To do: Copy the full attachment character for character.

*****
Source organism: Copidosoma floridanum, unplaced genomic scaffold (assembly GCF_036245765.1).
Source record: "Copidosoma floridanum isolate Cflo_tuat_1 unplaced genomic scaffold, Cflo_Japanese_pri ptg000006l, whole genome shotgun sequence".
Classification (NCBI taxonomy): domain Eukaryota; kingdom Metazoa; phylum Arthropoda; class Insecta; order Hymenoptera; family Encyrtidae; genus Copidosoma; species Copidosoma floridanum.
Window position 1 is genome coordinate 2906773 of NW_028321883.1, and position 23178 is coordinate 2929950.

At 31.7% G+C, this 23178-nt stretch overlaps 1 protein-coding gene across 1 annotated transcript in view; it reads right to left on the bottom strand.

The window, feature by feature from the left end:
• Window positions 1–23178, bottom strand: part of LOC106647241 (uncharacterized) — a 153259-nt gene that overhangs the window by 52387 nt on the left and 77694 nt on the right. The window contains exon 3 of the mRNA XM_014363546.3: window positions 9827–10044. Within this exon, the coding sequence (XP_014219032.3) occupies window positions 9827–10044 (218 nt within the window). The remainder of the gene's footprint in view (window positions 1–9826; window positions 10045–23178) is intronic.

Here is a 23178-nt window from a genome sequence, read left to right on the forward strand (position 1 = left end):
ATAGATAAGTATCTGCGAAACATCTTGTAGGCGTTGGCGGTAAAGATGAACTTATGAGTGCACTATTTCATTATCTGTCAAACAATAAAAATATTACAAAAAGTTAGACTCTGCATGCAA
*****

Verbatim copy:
Source organism: Copidosoma floridanum, unplaced genomic scaffold (assembly GCF_036245765.1).
Source record: "Copidosoma floridanum isolate Cflo_tuat_1 unplaced genomic scaffold, Cflo_Japanese_pri ptg000006l, whole genome shotgun sequence".
Classification (NCBI taxonomy): domain Eukaryota; kingdom Metazoa; phylum Arthropoda; class Insecta; order Hymenoptera; family Encyrtidae; genus Copidosoma; species Copidosoma floridanum.
Window position 1 is genome coordinate 2906773 of NW_028321883.1, and position 23178 is coordinate 2929950.

At 31.7% G+C, this 23178-nt stretch overlaps 1 protein-coding gene across 1 annotated transcript in view; it reads right to left on the bottom strand.

The window, feature by feature from the left end:
• Window positions 1–23178, bottom strand: part of LOC106647241 (uncharacterized) — a 153259-nt gene that overhangs the window by 52387 nt on the left and 77694 nt on the right. The window contains exon 3 of the mRNA XM_014363546.3: window positions 9827–10044. Within this exon, the coding sequence (XP_014219032.3) occupies window positions 9827–10044 (218 nt within the window). The remainder of the gene's footprint in view (window positions 1–9826; window positions 10045–23178) is intronic.

Here is a 23178-nt window from a genome sequence, read left to right on the forward strand (position 1 = left end):
ATAGATAAGTATCTGCGAAACATCTTGTAGGCGTTGGCGGTAAAGATGAACTTATGAGTGCACTATTTCATTATCTGTCAAACAATAAAAATATTACAAAAAGTTAGACTCTGCATGCAA